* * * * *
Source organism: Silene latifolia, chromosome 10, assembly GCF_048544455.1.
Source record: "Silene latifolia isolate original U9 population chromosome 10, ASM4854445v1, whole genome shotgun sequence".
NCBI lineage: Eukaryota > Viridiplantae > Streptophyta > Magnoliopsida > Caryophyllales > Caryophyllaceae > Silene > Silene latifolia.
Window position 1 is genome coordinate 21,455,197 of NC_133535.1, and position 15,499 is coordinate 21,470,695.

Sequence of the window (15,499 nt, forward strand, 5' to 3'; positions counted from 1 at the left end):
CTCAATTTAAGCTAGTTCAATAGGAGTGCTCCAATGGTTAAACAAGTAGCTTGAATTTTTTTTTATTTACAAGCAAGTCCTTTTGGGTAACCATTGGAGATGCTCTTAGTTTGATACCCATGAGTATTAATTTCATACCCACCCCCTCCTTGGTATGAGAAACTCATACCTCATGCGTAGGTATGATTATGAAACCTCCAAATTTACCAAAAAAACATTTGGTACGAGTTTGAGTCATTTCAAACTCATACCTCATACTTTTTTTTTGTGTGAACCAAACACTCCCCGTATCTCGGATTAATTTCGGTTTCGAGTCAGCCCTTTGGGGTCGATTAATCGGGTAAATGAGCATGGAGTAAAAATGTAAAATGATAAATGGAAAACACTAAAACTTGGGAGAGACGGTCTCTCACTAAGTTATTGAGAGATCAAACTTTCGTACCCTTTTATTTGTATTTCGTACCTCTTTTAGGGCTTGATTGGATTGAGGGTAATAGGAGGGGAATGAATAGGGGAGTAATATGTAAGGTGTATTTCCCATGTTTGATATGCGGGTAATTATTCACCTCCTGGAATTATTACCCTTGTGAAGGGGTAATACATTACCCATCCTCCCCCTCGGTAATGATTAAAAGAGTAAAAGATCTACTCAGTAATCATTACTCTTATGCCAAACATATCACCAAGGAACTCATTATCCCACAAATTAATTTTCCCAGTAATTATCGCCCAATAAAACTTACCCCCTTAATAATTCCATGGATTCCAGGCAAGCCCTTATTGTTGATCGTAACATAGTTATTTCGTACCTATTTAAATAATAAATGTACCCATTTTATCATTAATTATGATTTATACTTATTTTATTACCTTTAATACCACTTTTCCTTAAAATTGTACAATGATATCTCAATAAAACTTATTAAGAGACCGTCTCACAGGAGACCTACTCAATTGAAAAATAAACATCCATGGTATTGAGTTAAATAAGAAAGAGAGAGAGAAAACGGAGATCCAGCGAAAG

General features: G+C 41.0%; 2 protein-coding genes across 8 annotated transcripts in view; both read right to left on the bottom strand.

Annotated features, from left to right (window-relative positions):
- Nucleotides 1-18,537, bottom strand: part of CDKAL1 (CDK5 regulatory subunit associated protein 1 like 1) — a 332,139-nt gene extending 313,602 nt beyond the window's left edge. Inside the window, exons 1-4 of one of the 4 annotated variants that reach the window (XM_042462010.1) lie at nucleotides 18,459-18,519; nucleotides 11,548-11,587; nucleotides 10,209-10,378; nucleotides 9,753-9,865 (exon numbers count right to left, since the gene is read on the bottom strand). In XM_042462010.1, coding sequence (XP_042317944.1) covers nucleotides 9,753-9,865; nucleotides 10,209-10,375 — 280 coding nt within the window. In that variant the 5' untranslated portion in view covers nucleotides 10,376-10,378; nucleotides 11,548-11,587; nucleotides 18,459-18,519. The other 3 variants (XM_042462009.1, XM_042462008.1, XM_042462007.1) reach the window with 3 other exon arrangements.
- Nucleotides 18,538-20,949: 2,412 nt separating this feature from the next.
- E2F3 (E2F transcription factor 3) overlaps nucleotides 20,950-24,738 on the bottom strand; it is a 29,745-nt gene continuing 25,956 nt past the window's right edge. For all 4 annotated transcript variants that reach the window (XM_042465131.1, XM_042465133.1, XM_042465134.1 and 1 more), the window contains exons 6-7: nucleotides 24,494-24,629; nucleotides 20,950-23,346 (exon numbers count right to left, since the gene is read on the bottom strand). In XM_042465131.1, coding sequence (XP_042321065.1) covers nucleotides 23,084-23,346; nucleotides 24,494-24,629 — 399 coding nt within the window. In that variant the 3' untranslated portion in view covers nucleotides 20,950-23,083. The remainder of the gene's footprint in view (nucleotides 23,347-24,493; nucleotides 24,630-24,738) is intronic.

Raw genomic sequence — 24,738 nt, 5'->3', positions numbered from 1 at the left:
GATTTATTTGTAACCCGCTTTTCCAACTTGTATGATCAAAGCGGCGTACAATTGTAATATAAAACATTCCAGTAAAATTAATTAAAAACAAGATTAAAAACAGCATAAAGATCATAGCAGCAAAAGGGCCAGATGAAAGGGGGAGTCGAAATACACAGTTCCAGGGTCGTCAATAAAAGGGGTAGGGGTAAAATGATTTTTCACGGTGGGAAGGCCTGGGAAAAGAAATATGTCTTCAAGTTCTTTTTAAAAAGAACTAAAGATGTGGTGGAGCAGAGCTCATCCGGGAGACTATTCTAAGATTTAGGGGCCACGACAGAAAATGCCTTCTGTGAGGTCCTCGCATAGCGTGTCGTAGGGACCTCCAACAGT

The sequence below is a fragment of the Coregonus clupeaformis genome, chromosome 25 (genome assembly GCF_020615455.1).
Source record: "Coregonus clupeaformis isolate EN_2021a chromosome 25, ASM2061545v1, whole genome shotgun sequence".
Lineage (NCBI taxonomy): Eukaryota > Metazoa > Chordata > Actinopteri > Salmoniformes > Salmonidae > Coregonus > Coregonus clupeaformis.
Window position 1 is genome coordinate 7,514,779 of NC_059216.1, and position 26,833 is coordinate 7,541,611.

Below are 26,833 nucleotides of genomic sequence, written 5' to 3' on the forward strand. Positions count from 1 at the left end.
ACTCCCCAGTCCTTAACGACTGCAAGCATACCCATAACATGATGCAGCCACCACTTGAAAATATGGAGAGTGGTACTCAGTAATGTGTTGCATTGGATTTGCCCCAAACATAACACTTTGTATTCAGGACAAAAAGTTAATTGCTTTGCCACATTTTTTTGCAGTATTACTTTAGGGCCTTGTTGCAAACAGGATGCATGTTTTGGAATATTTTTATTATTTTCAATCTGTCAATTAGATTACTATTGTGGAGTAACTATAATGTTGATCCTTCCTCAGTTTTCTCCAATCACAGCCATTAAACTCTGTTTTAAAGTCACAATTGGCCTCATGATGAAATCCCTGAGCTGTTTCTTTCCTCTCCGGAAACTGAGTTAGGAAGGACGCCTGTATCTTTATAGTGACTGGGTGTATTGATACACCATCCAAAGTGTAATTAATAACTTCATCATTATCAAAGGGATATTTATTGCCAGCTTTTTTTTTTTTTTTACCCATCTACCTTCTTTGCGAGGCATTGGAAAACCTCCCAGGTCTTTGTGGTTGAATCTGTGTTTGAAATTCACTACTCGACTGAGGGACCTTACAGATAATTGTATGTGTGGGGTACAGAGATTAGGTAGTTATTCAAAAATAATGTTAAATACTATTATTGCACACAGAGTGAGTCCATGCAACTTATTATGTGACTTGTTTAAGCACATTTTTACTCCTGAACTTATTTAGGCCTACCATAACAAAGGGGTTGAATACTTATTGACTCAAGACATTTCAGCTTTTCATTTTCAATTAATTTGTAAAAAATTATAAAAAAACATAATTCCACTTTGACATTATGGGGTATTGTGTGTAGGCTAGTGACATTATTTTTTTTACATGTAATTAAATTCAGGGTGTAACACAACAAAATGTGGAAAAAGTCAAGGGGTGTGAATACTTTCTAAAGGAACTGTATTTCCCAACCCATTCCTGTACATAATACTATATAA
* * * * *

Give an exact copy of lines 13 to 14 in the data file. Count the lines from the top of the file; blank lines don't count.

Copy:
GATTTATTTGTAACCCGCTTTTCCAACTTGTATGATCAAAGCGGCGTACAATTGTAATATAAAACATTCCAGTAAAATTAATTAAAAACAAGATTAAAAACAGCATAAAGATCATAGCAGCAAAAGGGCCAGATGAAAGGGGGAGTCGAAATACACAGTTCCAGGGTCGTCAATAAAAGGGGTAGGGGTAAAATGATTTTTCACGGTGGGAAGGCCTGGGAAAAGAAATATGTCTTCAAGTTCTTTTTAAAAAGAACTAAAGATGTGGTGGAGCAGAGCTCATCCGGGAGACTATTCTAAGATTTAGGGGCCACGACAGAAAATGCCTTCTGTGAGGTCCTCGCATAGCGTGTCGTAGGGACCTCCAACAGT

The sequence below is a fragment of the Coregonus clupeaformis genome, chromosome 25 (genome assembly GCF_020615455.1).